Citizens Advice has launched a super complaint targeting dual pricing to the Competition and Markets Authority. The complaint is the consumer champion’s first in seven years and shines a spotlight on five key areas: home insurance, mobile, broadband, mortgages and cash savings.
The super complaint forces an investigation into the pricing practices of the sectors named and sees what many already identify as a stain on the industry thrown squarely into the public view. The CMA must respond to it within 90 days, while the Financial Conduct Authority has announced a market-wide inquiry. Even Prime Minister, Theresa May has now pledged to “take action” against companies employing "unfair" pricing practices.
Citizens Advice’s complaint and the report that preceded it do not make comfortable reading for an industry already suffering from an image problem.
“This is, in effect, a systematic scam: nobody would choose to pay such higher prices - companies charge these prices solely in the hope that people won’t notice. The scale of this rip-off is vast - billions of pounds, typically taken from vulnerable consumers, undermining people’s faith in markets,” the report stated.
The “loyalty penalty” is costing the public a total of £4.1bn a year across the five markets. A customer could be paying £877 every year from not switching, according to Citizens Advice’s research. Meanwhile, 89% of consumers surveyed by the body believe that loyal customers should be paying the same as or less than new ones.
The elderly, those with mental health problems, those on a lower income and those with lower levels of education are more likely to be affected, Citizens Advice found.
History of super complaints
Private dentistry market
Which? to Office of Fair Trading
Citizens Advice Bureau
Postwatch to OFT (not progressed)
Care home sector
Which? to OFT
Northern Ireland Banks
Which? to Competition Commission
Payment Protection Insurance
Citizens Advice Bureau to OFT
Energywatch to Ofgem
Credit Card Interest calculation methods
Which? to OFT
Restrictions on business structures & direct access in the Scottish Legal Profession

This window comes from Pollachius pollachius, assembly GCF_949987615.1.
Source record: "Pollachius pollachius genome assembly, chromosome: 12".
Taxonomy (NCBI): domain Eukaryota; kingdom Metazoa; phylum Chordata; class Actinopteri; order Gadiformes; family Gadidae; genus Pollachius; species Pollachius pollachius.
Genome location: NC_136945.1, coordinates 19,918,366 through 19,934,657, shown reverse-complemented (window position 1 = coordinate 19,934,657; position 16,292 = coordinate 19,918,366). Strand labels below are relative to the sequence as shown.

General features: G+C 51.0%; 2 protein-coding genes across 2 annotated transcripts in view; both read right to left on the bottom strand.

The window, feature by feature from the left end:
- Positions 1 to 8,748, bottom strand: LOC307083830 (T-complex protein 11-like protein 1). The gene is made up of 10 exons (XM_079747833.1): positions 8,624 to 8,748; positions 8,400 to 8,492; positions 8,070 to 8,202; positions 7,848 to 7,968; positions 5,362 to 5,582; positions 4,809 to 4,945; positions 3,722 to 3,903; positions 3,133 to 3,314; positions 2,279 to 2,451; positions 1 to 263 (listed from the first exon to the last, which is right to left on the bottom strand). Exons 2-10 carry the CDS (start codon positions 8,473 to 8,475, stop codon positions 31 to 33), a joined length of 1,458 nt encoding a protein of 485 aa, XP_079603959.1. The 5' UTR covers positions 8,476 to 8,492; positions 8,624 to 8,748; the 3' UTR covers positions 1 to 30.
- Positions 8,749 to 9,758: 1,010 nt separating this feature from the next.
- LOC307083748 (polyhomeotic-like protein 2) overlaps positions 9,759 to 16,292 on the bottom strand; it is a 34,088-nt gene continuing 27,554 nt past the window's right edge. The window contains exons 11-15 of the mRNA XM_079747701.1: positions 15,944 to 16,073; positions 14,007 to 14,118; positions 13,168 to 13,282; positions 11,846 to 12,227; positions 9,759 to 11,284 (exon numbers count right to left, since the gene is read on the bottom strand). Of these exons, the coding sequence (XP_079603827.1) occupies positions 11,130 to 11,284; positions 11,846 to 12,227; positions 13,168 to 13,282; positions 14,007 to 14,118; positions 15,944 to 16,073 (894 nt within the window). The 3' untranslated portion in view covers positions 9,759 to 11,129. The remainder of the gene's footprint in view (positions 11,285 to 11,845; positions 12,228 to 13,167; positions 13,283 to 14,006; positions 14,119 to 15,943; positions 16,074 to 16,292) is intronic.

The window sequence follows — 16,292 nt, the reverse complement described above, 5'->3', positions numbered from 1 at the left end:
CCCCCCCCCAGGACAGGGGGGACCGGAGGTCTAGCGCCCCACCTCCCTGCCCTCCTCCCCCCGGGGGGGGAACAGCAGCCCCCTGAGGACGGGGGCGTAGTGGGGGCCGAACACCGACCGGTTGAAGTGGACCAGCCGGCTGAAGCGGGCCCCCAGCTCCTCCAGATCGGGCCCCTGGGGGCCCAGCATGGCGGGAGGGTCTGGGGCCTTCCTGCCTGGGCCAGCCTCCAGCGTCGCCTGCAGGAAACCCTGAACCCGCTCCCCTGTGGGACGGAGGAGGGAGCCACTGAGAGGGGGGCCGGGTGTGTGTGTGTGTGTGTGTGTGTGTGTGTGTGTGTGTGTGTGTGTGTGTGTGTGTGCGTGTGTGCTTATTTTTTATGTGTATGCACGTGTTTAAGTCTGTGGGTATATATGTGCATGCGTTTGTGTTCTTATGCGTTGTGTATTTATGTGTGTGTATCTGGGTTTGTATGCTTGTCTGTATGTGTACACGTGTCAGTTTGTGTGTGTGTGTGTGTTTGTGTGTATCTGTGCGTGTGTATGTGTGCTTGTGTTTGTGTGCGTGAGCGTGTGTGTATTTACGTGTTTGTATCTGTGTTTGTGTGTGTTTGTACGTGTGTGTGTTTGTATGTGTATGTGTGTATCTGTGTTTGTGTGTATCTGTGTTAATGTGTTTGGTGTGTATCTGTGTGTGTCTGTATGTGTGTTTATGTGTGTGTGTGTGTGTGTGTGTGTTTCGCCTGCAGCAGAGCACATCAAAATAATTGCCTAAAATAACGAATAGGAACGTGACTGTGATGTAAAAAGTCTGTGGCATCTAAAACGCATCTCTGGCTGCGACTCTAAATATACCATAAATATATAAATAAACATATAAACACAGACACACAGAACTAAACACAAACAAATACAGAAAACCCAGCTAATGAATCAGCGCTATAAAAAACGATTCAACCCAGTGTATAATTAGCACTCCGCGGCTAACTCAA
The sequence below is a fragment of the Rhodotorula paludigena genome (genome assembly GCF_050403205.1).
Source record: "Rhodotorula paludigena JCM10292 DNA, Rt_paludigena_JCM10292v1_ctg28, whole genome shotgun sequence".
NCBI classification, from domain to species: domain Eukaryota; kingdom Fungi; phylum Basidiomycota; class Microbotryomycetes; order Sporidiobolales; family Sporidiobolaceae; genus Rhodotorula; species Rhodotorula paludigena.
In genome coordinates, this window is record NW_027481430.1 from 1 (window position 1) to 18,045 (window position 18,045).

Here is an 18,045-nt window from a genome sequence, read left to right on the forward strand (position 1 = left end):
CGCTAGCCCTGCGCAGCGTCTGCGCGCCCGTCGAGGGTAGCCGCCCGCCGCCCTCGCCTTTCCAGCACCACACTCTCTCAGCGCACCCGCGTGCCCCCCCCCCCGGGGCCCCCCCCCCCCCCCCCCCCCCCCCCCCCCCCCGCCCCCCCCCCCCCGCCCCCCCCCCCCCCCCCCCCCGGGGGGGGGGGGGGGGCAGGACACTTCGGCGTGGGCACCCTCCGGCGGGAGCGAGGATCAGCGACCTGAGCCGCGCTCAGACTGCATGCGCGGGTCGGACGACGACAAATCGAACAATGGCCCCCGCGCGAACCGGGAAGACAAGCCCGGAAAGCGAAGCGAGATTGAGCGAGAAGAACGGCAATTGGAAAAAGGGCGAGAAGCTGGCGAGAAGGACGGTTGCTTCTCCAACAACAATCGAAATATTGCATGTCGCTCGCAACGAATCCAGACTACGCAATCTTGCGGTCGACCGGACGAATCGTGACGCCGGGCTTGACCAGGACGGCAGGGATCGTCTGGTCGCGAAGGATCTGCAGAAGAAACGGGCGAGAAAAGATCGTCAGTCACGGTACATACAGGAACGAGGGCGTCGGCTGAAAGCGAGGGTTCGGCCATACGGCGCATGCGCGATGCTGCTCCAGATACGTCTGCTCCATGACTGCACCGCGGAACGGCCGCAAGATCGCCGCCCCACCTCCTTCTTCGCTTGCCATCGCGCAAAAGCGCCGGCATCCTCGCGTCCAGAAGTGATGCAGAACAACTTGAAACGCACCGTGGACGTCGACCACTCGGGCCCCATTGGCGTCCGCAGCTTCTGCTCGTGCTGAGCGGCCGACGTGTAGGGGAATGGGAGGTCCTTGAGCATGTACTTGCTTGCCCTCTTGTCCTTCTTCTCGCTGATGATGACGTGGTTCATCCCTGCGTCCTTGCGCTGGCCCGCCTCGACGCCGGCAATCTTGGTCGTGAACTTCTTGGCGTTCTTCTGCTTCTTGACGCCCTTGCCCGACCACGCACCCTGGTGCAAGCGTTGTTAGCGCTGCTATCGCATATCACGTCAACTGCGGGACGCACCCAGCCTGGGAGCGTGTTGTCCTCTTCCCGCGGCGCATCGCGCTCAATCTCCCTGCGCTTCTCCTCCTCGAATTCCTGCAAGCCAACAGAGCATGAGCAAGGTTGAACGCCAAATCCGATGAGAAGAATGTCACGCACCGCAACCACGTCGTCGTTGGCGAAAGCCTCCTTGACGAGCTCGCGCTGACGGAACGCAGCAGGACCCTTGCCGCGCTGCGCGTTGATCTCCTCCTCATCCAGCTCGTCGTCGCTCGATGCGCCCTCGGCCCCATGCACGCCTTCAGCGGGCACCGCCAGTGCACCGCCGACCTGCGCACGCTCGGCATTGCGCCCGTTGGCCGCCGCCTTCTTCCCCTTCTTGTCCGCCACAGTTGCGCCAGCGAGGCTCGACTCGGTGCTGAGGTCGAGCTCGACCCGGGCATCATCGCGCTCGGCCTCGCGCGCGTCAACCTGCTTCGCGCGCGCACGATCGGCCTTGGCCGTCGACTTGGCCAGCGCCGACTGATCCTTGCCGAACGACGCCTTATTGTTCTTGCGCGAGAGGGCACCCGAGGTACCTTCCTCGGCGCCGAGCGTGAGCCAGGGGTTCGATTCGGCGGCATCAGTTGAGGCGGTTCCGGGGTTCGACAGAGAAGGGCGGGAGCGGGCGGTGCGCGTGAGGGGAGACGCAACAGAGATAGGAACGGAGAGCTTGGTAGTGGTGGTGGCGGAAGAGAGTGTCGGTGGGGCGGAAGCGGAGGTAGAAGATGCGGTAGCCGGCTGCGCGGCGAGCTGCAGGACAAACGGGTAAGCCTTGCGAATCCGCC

Which? to OFT
Supply of beer in UK pubs
Campaign for Real Ale to OFT (no action taken)
Consumer Focus to Financial Services Authority
Credit and debit surcharges
Which? to OFT
Consumer Focus to OFT
Misleading and opaque practices in the grocery market
Which? to Competition and Markets Authority
Compensation arrangements in the market for passenger rail services
Which? to Office of Rail and Road
Consumer safeguards in the market for push payments
Which? to Payment Systems Regulator
Excessive prices for disengaged customers
Citizens Advice to CMA
What is a super complaint?
Since legislation was introduced in 2002, 17 complaints have been made. Previous super complaints have had mixed outcomes.
Investigations into the payment protection insurance mis-selling scandal that gripped the banking industry were sparked by a 2005 super complaint by Citizens Advice. Lloyds Bank was hit with a record £117m fine in 2015. Clydesdale Bank took a £20.6m hit. CT Capital was fined £2.4m and the Co-operative Bank faced a fine of £113,300. PPI reimbursements have totalled £32.2bn as of July this year, with many consumers owed thousands of pounds.
At the other end of the spectrum, super complaints can be thrown out without any action taken. The now defunct Office of Fair Trading took no action following a review into the Campaign for Real Ale’s 2009 super complaint on tied leases.
Fairer Finance managing director James Daley launched a super complaint into unfair card surcharging practices in 2010, while he was at Which?.
Reflecting, Daley said: “We levied our super complaint and the OFT decided it was a reasonable issue. What came out of it were regulations saying you could only pass on the cost of the transaction to customers. What that did was do away with debit card surcharging pretty much entirely, because everyone was forced to admit that the cost was pretty much negligible.
“But in terms of credit card charges, they stayed in the region of 2% to 2.5%. We were pretty sure that they were overcharging but, of course, the regulations had been written quite loosely and so it was easy for them to say: ‘Well, you didn’t say what counts as a cost, so we’ve added in a bit of the staff canteen and staff Christmas party.’ The trading standards never enforced against those rules and so companies like Ryanair continued to get away with it. Eventually the rules came through from Europe, which banned surcharging altogether and so that was the end of that.”
The Citizens Advice super complaint may struggle to progress, as it encompasses so many sectors, according to Daley.
He said: “I could imagine the CMA secretively rolling its eyes thinking ‘oh, this again’. It’s so broad. It makes it easier to say: ‘The FCA is already doing an investigation into the cash savings market, we only just looked at comparison sites and the impact they are having on pricing in insurance.
We have asked the FCA to look at it more deeply and they are launching a market enquiry into insurance anyway.’
“It’s highly likely that the CMA deflects the issue to other regulators, that are already doing various degrees of stuff. It may not achieve anything. Having said that, the FCA announced a full market enquiry into car and home insurance on the same day of the super complaint.”